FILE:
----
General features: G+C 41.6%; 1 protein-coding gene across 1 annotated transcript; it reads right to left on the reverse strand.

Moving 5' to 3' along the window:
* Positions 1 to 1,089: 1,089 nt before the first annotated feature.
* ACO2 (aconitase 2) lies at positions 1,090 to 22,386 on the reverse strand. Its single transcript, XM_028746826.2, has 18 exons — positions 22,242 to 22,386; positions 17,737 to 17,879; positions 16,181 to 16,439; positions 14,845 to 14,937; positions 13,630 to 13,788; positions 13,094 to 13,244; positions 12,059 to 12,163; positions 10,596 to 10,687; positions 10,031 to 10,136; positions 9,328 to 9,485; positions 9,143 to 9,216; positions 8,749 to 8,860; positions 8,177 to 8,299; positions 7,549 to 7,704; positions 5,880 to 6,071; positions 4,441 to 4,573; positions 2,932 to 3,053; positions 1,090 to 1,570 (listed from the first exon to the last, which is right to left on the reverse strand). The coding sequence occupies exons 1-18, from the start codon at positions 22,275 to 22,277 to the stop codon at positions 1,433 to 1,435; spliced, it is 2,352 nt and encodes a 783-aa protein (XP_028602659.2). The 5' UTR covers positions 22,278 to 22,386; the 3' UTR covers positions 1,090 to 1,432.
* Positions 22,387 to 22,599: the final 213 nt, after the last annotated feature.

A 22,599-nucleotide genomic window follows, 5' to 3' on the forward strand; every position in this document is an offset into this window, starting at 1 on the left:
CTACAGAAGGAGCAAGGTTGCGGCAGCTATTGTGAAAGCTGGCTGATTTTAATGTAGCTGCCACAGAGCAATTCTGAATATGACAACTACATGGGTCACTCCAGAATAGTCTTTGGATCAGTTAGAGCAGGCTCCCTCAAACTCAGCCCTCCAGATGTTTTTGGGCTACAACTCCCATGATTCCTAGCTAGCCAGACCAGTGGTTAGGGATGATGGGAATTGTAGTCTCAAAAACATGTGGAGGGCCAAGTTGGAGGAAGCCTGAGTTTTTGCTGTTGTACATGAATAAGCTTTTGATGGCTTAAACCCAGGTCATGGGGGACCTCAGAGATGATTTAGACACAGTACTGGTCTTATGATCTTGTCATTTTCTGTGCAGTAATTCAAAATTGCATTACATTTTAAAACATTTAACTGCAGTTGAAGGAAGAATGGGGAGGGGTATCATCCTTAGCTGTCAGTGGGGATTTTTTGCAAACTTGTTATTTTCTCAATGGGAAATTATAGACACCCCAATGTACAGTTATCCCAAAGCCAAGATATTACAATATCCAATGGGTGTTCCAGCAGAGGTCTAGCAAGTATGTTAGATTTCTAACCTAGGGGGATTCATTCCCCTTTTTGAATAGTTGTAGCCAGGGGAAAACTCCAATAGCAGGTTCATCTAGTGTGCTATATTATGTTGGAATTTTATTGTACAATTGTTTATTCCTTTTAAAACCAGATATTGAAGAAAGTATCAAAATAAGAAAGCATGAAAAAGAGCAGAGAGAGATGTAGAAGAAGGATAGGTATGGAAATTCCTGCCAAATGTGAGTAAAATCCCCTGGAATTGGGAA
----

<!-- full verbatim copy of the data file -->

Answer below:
General features: G+C 41.6%; 1 protein-coding gene across 1 annotated transcript; it reads right to left on the reverse strand.

Moving 5' to 3' along the window:
* Positions 1 to 1,089: 1,089 nt before the first annotated feature.
* ACO2 (aconitase 2) lies at positions 1,090 to 22,386 on the reverse strand. Its single transcript, XM_028746826.2, has 18 exons — positions 22,242 to 22,386; positions 17,737 to 17,879; positions 16,181 to 16,439; positions 14,845 to 14,937; positions 13,630 to 13,788; positions 13,094 to 13,244; positions 12,059 to 12,163; positions 10,596 to 10,687; positions 10,031 to 10,136; positions 9,328 to 9,485; positions 9,143 to 9,216; positions 8,749 to 8,860; positions 8,177 to 8,299; positions 7,549 to 7,704; positions 5,880 to 6,071; positions 4,441 to 4,573; positions 2,932 to 3,053; positions 1,090 to 1,570 (listed from the first exon to the last, which is right to left on the reverse strand). The coding sequence occupies exons 1-18, from the start codon at positions 22,275 to 22,277 to the stop codon at positions 1,433 to 1,435; spliced, it is 2,352 nt and encodes a 783-aa protein (XP_028602659.2). The 5' UTR covers positions 22,278 to 22,386; the 3' UTR covers positions 1,090 to 1,432.
* Positions 22,387 to 22,599: the final 213 nt, after the last annotated feature.

A 22,599-nucleotide genomic window follows, 5' to 3' on the forward strand; every position in this document is an offset into this window, starting at 1 on the left:
CTACAGAAGGAGCAAGGTTGCGGCAGCTATTGTGAAAGCTGGCTGATTTTAATGTAGCTGCCACAGAGCAATTCTGAATATGACAACTACATGGGTCACTCCAGAATAGTCTTTGGATCAGTTAGAGCAGGCTCCCTCAAACTCAGCCCTCCAGATGTTTTTGGGCTACAACTCCCATGATTCCTAGCTAGCCAGACCAGTGGTTAGGGATGATGGGAATTGTAGTCTCAAAAACATGTGGAGGGCCAAGTTGGAGGAAGCCTGAGTTTTTGCTGTTGTACATGAATAAGCTTTTGATGGCTTAAACCCAGGTCATGGGGGACCTCAGAGATGATTTAGACACAGTACTGGTCTTATGATCTTGTCATTTTCTGTGCAGTAATTCAAAATTGCATTACATTTTAAAACATTTAACTGCAGTTGAAGGAAGAATGGGGAGGGGTATCATCCTTAGCTGTCAGTGGGGATTTTTTGCAAACTTGTTATTTTCTCAATGGGAAATTATAGACACCCCAATGTACAGTTATCCCAAAGCCAAGATATTACAATATCCAATGGGTGTTCCAGCAGAGGTCTAGCAAGTATGTTAGATTTCTAACCTAGGGGGATTCATTCCCCTTTTTGAATAGTTGTAGCCAGGGGAAAACTCCAATAGCAGGTTCATCTAGTGTGCTATATTATGTTGGAATTTTATTGTACAATTGTTTATTCCTTTTAAAACCAGATATTGAAGAAAGTATCAAAATAAGAAAGCATGAAAAAGAGCAGAGAGAGATGTAGAAGAAGGATAGGTATGGAAATTCCTGCCAAATGTGAGTAAAATCCCCTGGAATTGGGAA